Near conclusion of experiments in human rewilding. Okay, okay, this always happens. Posit one thing, opposite feelings come up, then the fun happens: synthesis. I’m okay with what I wrote above, except for one element: it’s too meek. There’s another thing that has to be contended with here, the process of individuation, the recognition of unique elements that came out of this whole thing I’ve been going through. Nearing the end, nearing the end!
[reflections on aspects mostly individual to myself] Having focused a lot on study in younger years has led to a different way of looking at shit than would have happened had i stayed with my mom, or then my dad, or even just STAYED anywhere. Childhood brain took so much in that the cracking open was a more than terrifying process, so many elements to contend with, so many experiences, many of them great some traumatic and terrible. That wide array of experiences plus early religious education and the genetics of my family (history of psychological disorders that tend to combine with highly empathic qualities) leads to being able to pick up on a lot of “vibes” around me, whole “discernment of spirits” thing mu childhood church said i had. Earlier that tendency led me to an overwhelming self-destructiveness, now it feels like it’s been taken control of a little, or maybe best to put it that it’s not blocked anymore so is expressing itself in an… undammed way. Not causing internal ecological damage, and therefore external social damage — as much at least.
Quote from book I’m reading, Thresholds of Initiation:
“…in the 1920s the first serious and entirely inevitable appearance in this century of a healthy new movement took place in the arts, in anthropology, in psychology, in philosophy, and above all in education, which insisted upon looking at life without 19th-century illusions. Thanks to this movement, 20th-century man could correct the hubris of Nietzsche’s time; accepting his weakness in humility, he could puncture the inflation of that period which had allowed itself to believe in the possibility of creating supermen.”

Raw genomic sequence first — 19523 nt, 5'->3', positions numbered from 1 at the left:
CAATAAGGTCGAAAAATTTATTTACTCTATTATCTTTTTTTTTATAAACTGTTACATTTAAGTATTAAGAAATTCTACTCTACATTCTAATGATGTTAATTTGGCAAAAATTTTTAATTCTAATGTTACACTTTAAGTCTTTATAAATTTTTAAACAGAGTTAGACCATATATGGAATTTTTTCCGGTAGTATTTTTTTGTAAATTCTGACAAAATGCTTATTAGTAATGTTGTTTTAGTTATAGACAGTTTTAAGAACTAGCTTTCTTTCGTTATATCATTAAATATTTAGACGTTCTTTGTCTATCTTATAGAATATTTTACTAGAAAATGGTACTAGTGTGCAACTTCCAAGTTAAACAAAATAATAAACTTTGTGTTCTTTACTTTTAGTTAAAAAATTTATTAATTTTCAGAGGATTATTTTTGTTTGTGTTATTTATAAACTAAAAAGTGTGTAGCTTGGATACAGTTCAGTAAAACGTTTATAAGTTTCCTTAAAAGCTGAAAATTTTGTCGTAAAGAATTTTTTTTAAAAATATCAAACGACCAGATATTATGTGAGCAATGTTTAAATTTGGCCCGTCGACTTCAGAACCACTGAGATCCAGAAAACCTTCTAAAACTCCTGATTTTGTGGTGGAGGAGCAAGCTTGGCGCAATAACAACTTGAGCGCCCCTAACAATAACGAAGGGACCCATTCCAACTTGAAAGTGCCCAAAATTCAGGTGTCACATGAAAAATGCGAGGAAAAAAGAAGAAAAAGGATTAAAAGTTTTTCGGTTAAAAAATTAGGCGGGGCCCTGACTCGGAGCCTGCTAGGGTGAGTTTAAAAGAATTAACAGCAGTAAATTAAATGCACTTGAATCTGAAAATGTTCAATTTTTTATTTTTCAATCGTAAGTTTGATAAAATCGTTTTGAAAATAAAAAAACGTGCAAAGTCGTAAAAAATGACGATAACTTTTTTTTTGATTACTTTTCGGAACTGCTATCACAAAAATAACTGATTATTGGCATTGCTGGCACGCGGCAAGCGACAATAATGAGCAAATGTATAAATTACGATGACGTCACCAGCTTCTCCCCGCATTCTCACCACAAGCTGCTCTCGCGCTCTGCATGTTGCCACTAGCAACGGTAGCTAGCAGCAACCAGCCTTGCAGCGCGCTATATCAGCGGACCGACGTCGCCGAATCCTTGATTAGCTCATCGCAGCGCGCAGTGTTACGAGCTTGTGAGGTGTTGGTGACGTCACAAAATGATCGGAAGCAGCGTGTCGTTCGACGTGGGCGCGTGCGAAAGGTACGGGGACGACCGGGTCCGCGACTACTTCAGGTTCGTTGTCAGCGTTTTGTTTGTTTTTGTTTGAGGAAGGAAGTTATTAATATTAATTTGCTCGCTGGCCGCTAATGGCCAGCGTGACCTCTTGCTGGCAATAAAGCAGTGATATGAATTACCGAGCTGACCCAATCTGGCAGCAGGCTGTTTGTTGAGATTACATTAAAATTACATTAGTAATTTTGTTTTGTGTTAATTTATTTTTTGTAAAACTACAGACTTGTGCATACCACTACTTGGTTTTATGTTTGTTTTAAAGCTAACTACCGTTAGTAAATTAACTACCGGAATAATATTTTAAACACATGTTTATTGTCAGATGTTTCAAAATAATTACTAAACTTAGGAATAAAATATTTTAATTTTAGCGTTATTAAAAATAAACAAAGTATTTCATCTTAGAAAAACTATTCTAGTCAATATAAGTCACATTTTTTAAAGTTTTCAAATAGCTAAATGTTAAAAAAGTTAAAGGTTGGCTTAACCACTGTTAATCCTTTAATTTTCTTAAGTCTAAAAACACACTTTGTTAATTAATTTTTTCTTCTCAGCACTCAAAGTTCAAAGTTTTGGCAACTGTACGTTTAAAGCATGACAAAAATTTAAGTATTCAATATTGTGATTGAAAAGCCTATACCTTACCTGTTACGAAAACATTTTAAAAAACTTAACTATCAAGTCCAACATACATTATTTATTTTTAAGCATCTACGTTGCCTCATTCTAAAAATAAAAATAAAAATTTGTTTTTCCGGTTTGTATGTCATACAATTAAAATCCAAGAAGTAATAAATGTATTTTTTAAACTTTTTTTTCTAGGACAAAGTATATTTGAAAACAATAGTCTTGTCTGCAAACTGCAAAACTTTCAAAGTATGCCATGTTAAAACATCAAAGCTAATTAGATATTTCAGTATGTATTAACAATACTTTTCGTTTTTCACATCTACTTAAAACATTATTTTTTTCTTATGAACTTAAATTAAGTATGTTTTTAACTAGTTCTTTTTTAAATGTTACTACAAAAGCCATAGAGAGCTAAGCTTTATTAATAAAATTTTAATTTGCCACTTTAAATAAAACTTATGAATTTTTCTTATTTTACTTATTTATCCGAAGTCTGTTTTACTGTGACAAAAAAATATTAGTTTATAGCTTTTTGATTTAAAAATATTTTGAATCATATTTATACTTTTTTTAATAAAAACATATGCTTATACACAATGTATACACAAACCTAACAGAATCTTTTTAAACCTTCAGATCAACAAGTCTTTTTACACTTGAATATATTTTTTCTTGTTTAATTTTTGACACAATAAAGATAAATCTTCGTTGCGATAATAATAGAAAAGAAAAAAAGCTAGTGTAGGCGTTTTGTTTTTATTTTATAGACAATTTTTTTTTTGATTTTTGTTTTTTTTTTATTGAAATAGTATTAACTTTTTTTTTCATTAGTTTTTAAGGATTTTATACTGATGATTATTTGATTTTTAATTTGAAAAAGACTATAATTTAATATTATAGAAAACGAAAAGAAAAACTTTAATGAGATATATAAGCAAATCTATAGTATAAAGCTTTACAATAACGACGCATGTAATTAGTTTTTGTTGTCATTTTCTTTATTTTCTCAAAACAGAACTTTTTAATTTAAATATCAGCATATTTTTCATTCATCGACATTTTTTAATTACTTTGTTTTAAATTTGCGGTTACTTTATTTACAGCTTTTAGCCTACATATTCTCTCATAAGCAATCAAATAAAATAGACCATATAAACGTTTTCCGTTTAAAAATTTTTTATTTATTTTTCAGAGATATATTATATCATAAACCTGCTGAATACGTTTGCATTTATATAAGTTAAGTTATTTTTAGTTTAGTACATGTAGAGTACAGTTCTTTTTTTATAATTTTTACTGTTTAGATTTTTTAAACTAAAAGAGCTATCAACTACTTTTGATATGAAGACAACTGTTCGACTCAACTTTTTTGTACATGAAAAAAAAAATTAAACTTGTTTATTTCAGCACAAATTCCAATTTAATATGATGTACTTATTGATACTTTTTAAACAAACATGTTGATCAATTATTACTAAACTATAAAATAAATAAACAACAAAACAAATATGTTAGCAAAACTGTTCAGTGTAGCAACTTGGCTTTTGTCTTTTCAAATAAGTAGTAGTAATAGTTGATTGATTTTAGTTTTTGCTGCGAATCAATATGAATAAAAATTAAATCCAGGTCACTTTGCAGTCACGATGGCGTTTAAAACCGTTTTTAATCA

Unsure if I agree, but how i agree and disagree main topic of thought atm. Thoughts to come, first another quote:
“At first [fascist] movements appeared to offer on the political level precisely the healing elements needed to cure the sickness of the times. Law and Order, Discipline, and Enthusiasm, led by groups of young men in arms — was this not like the Kouretes of old [see “Hymn of Kouretes”], the ‘shielded nurturers’ who ‘with noise of beating feet’ guarded the holy child who should become the leader of the band, the Kouros as Fuhrer, the weak who had become strong? The archetype of initiation seemed convincing to many educated and responsible people at the time of the early Hitlerism of Germany, and they therefore did nothing to alter the development of the events which eventually led to the catastrophe. “The young people will know what to do,” they said. Then, much later, these highly cultivated people, along with all the sentimentalists who had longed for a revival of the primitive forms of life, asked, “What went wrong?””
So here’s the thing. Because of the moral implications of WWII and the Nazis especially, people don’t honestly contend with it. But it seems clear from my readings, and the widespread support for Nazism even among the most highly educated strata of society, that the Nazi doctrines touched on something real, something missing from modern life, something people really did need and weren’t getting. Of course, I’m pretty open about my opposition to fascism and states and social control. I’m not suggesting that we revive nazism — that’s kind of what i mean about this being such a difficult topic, it’s layered with so many negative implications, BUT IT’S THE MOST IMPORTANT QUESTION FOR THIS POST-WWII WORLD. But clearly modern man needs a palliative for his boredom, a sense of mission, some outlet for aggression, some affirmation of the darker sides of life that he knows is within himself and that he sees in other people but is forced to deny and ignore, to pretend doesn’t exist at least in the presence of The Gaze of polite society. That stuff is being … dammed up and if things stay that way it will express itself in other ways, again.